Andrew Hussey appointed first Director of new Centre for Postcolonial Studies

Wednesday 2 April 2014

Andrew Hussey © Jerry Bauer - Agence OpaleAndrew Hussey has been appointed the first Director of a new Centre for Postcolonial Studies at the University of London’s School of Advanced Study it was announced today. Professor Hussey will also become the School’s first Professor of Cultural History.

Professor Hussey is currently Dean of the University of London Institute in Paris (ULiP), a post he has held for eight years. He takes up his new role in September.

He commented:  “I am very excited to be taking up this new post, which will be based in Paris, and where I will help establish the University of London as an intellectual presence in Europe and elsewhere. Most importantly, I think that in political and cultural terms, the time is right for the School of Advanced Study, and indeed the University of London, to engage with new transnational forms of collaboration and research.”

Professor Roger Kain, Pro Vice-Chancellor (Research), said: “I am absolutely delighted that we have persuaded Andrew to join the School of Advanced Study. He arrives at an exciting time for us as we embark on a period of investment and growth. The School has an increasingly important role to play in national and international advocacy for the humanities and Andrew’s arrival significantly increases our capability. As well as a long list of formidable academic achievements, he has in recent years become one of the UK’s most recognisable advocates for the humanities through his varied careers as journalist, television and radio presenter. I am very much looking forward to working with him.”

Professor Sir Adrian Smith, Vice-Chancellor of the University of London, said: “I am very pleased that we will be keeping Andrew within the University “family”. He has achieved a great deal over the last eight years – increasing ULiP’s research capacity, developing the Masters programme and launching the influential new journal, “Francospheres” to name but a few of his successes. He has been a valuable ambassador for the University in its relations with The Foreign and Commonwealth Office, the British Council and the British Embassy in Paris, and we look forward to him working closely with the School’s Institutes, and the colleges and institutes of the University of London.”            



School of Advanced Study
The School of Advanced Study (SAS) at the University of London is the UK’s national centre for the promotion and support of research in the humanities. The School brings together 10 prestigious research institutes to offer unparalleled academic opportunities, facilities and stimulation across a wide range of subject areas for the benefit of the national and international scholarly community. The member institutes of the School are the Institutes of Advanced Legal Studies, Classical Studies, Commonwealth Studies, English Studies, Historical Research, Latin American Studies, Modern Languages Research, Musical Research, Philosophy, and the Warburg Institute. The School also hosts a cross-disciplinary centre, the Human Rights Consortium, dedicated to the facilitation, promotion and dissemination of academic and policy work on human rights.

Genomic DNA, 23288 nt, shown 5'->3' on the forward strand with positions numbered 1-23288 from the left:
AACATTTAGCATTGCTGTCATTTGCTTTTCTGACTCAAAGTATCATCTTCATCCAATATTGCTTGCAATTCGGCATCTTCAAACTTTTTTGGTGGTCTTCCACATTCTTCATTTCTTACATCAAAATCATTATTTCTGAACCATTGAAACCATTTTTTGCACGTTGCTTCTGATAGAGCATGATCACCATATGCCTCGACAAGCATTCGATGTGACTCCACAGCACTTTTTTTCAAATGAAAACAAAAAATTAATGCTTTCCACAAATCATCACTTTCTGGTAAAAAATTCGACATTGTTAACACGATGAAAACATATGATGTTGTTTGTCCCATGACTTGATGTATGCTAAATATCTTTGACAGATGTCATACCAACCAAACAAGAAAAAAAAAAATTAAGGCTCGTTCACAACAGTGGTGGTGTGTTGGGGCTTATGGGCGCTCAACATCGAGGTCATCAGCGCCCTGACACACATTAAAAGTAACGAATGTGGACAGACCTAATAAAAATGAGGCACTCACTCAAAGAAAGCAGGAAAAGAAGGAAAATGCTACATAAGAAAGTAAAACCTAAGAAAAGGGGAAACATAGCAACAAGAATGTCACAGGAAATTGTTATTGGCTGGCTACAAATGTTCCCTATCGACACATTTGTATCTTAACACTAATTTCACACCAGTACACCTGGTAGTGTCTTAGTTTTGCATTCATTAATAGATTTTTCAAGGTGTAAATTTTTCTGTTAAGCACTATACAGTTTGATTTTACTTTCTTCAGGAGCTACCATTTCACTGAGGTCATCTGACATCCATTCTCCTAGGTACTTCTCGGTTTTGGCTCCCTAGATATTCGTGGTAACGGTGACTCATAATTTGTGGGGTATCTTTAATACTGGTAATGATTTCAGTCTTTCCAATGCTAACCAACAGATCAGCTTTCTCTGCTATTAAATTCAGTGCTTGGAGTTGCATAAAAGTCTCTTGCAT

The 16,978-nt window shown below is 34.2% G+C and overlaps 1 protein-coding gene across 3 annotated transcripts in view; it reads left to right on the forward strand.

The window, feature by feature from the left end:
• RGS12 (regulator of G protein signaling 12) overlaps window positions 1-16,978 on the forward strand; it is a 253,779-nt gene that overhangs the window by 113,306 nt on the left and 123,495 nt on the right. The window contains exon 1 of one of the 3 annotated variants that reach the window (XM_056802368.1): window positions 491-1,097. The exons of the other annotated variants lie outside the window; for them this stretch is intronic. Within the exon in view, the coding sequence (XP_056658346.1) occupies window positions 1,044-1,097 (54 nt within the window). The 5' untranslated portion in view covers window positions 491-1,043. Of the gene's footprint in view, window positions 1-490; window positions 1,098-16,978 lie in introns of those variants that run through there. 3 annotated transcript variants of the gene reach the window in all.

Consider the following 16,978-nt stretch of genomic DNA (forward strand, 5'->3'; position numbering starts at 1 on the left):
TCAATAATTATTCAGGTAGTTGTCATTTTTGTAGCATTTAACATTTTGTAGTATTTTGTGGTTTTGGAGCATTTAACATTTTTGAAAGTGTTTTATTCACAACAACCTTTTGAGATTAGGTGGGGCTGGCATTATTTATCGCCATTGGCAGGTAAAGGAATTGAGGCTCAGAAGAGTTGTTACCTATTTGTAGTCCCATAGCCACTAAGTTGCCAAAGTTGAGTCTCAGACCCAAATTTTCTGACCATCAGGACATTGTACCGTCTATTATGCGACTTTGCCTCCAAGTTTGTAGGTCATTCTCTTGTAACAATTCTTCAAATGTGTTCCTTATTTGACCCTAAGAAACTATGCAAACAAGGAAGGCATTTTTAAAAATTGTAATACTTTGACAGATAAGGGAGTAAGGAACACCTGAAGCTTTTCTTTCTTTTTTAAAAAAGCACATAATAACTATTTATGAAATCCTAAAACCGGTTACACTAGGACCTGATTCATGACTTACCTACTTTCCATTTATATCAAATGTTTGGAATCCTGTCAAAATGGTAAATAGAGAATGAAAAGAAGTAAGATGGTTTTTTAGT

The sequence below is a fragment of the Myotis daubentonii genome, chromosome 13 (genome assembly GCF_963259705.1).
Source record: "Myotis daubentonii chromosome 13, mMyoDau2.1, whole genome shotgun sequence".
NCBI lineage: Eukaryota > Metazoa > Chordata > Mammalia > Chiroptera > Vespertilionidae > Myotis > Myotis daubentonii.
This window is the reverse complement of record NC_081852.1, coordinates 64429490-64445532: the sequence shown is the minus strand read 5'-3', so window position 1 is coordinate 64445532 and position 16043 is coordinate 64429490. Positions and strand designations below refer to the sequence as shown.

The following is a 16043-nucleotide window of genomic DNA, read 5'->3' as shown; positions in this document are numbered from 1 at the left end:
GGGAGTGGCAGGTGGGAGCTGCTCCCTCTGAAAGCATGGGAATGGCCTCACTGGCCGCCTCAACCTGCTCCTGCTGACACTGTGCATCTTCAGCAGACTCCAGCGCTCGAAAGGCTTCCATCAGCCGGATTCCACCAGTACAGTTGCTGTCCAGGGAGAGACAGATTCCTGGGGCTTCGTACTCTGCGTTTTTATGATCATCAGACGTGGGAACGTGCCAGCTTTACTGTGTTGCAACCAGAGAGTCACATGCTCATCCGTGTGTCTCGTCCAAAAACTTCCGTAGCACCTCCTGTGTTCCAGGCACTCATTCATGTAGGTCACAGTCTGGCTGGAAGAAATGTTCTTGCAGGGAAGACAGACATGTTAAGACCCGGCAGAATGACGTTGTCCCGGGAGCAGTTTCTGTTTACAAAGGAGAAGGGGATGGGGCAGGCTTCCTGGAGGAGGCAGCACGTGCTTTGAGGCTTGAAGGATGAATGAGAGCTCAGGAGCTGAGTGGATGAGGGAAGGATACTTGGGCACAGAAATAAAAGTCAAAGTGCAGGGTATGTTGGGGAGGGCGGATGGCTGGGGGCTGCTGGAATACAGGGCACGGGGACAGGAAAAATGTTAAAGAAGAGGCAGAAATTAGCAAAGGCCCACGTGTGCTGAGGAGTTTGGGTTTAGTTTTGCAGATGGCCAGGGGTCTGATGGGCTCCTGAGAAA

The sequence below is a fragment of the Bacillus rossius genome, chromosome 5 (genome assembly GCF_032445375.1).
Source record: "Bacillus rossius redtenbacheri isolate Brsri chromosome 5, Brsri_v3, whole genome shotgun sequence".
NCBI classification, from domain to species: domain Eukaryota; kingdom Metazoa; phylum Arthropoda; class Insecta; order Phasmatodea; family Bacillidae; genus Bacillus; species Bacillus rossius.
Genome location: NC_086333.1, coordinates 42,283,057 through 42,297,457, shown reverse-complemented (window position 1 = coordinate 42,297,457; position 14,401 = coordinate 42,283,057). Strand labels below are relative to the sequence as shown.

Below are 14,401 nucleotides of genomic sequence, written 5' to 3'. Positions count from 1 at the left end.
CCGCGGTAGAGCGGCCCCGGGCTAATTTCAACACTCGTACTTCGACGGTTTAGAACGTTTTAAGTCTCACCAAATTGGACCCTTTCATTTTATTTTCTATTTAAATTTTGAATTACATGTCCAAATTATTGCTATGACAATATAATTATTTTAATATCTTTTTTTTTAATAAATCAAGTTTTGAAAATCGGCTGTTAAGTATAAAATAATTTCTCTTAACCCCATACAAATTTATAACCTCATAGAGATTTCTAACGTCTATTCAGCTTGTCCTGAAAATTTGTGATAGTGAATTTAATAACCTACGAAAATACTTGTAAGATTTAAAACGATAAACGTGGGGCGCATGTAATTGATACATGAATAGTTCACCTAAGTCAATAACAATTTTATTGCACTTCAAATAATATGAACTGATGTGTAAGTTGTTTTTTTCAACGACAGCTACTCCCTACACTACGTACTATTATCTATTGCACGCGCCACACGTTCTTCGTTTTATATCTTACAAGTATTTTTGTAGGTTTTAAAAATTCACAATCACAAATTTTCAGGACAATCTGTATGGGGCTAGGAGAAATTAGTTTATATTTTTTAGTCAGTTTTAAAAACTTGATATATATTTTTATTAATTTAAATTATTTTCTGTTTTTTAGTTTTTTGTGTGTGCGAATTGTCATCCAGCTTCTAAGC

Andrew Hussey
Professor Andrew Hussey is a native of Liverpool and studied at the universities of Manchester and Lyon III.

He started his career as a journalist writing for Julie Burchill's Modern Review and since has written for every major British newspaper as well as the TLS, the LRB and the Literary Review. These days he writes mainly for the New Statesman and the Guardian/Observer.

Professor Hussey began his academic career with an MPhil on Louis Ferdinand Céline and then a PhD on Georges Bataille. He has written on Guy Debord the Lettristes, William Burroughs and North African writing. Professor Hussey's biography of Guy Debord was chosen by Julian Barnes as 'International Book of the Year' in the Times Literary Supplement 2001. His book on Paris was described by Peter Ackroyd as 'masterly' and as 'a magnificent achievement' by the New York Times. In France, this book was shortlisted for the Prix Grandgousier and has been praised in the pages of Le Monde des Livres, Le Nouvel Observateur and L'Humanité as well as being chosen as a book of the week by Jacques Munier on France-Culture. In 2011 he was awarded an OBE in for services to Anglo-French cultural relations.

Professor Hussey's latest book is called 'The French Intifada: The Long War Between France and its Arabs' and has been published in 2013 by Granta UK, Faber USA and La Martinière France. He also makes documentaries for television and radio including the widely acclaimed 'France on a Plate' first shown on BBC4 in 2011. More recently he has featured on Radio 4's 'Start the Week' on 10 March 2014 and has further radio documentaries in production.

University of London
The University of London is a federal University and is one of the oldest, largest and most diverse universities in the UK. Established by Royal Charter in 1836, the University is recognised globally as a world leader in Higher Education. It consists of 18 self-governing Colleges of outstanding reputation, together with a number of prestigious central academic bodies and activities. Learn more about the University of London at